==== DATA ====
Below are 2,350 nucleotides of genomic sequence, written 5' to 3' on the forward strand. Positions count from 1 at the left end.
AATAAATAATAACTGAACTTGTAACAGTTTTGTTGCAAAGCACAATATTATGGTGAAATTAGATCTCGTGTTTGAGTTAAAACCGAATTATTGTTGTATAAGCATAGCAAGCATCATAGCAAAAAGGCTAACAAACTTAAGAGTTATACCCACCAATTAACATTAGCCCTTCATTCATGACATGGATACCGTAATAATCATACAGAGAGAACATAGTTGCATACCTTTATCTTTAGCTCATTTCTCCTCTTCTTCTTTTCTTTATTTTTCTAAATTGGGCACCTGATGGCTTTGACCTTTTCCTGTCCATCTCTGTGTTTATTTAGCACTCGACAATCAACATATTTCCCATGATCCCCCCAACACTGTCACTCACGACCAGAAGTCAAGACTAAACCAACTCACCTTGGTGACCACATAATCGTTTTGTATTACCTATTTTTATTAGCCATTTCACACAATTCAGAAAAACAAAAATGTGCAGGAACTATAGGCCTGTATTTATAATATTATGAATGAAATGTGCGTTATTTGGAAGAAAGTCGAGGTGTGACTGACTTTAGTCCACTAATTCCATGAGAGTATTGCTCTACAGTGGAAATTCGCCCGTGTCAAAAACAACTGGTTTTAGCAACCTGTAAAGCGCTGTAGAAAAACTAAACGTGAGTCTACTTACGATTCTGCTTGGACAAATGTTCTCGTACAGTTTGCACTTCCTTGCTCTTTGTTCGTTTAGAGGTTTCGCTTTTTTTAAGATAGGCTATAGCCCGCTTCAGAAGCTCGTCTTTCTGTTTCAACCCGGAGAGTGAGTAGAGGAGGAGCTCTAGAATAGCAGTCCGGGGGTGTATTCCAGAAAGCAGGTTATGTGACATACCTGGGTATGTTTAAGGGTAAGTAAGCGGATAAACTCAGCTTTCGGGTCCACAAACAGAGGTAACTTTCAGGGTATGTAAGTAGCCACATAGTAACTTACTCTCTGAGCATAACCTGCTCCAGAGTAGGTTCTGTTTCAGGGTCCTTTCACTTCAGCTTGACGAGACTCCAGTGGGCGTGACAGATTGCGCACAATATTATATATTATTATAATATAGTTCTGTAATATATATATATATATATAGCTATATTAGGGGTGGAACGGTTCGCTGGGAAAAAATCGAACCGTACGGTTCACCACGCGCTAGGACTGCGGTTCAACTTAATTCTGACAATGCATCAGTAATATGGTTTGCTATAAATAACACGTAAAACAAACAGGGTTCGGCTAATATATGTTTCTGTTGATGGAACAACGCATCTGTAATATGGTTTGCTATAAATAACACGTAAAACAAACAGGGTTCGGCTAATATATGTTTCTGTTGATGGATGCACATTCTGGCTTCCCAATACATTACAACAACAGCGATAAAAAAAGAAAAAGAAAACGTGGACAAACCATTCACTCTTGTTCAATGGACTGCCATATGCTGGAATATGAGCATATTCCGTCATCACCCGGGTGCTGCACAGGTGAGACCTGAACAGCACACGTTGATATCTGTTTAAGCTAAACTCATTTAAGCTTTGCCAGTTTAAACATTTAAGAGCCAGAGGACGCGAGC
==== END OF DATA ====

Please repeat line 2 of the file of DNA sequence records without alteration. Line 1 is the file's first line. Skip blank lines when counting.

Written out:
AATAAATAATAACTGAACTTGTAACAGTTTTGTTGCAAAGCACAATATTATGGTGAAATTAGATCTCGTGTTTGAGTTAAAACCGAATTATTGTTGTATAAGCATAGCAAGCATCATAGCAAAAAGGCTAACAAACTTAAGAGTTATACCCACCAATTAACATTAGCCCTTCATTCATGACATGGATACCGTAATAATCATACAGAGAGAACATAGTTGCATACCTTTATCTTTAGCTCATTTCTCCTCTTCTTCTTTTCTTTATTTTTCTAAATTGGGCACCTGATGGCTTTGACCTTTTCCTGTCCATCTCTGTGTTTATTTAGCACTCGACAATCAACATATTTCCCATGATCCCCCCAACACTGTCACTCACGACCAGAAGTCAAGACTAAACCAACTCACCTTGGTGACCACATAATCGTTTTGTATTACCTATTTTTATTAGCCATTTCACACAATTCAGAAAAACAAAAATGTGCAGGAACTATAGGCCTGTATTTATAATATTATGAATGAAATGTGCGTTATTTGGAAGAAAGTCGAGGTGTGACTGACTTTAGTCCACTAATTCCATGAGAGTATTGCTCTACAGTGGAAATTCGCCCGTGTCAAAAACAACTGGTTTTAGCAACCTGTAAAGCGCTGTAGAAAAACTAAACGTGAGTCTACTTACGATTCTGCTTGGACAAATGTTCTCGTACAGTTTGCACTTCCTTGCTCTTTGTTCGTTTAGAGGTTTCGCTTTTTTTAAGATAGGCTATAGCCCGCTTCAGAAGCTCGTCTTTCTGTTTCAACCCGGAGAGTGAGTAGAGGAGGAGCTCTAGAATAGCAGTCCGGGGGTGTATTCCAGAAAGCAGGTTATGTGACATACCTGGGTATGTTTAAGGGTAAGTAAGCGGATAAACTCAGCTTTCGGGTCCACAAACAGAGGTAACTTTCAGGGTATGTAAGTAGCCACATAGTAACTTACTCTCTGAGCATAACCTGCTCCAGAGTAGGTTCTGTTTCAGGGTCCTTTCACTTCAGCTTGACGAGACTCCAGTGGGCGTGACAGATTGCGCACAATATTATATATTATTATAATATAGTTCTGTAATATATATATATATATATAGCTATATTAGGGGTGGAACGGTTCGCTGGGAAAAAATCGAACCGTACGGTTCACCACGCGCTAGGACTGCGGTTCAACTTAATTCTGACAATGCATCAGTAATATGGTTTGCTATAAATAACACGTAAAACAAACAGGGTTCGGCTAATATATGTTTCTGTTGATGGAACAACGCATCTGTAATATGGTTTGCTATAAATAACACGTAAAACAAACAGGGTTCGGCTAATATATGTTTCTGTTGATGGATGCACATTCTGGCTTCCCAATACATTACAACAACAGCGATAAAAAAAGAAAAAGAAAACGTGGACAAACCATTCACTCTTGTTCAATGGACTGCCATATGCTGGAATATGAGCATATTCCGTCATCACCCGGGTGCTGCACAGGTGAGACCTGAACAGCACACGTTGATATCTGTTTAAGCTAAACTCATTTAAGCTTTGCCAGTTTAAACATTTAAGAGCCAGAGGACGCGAGC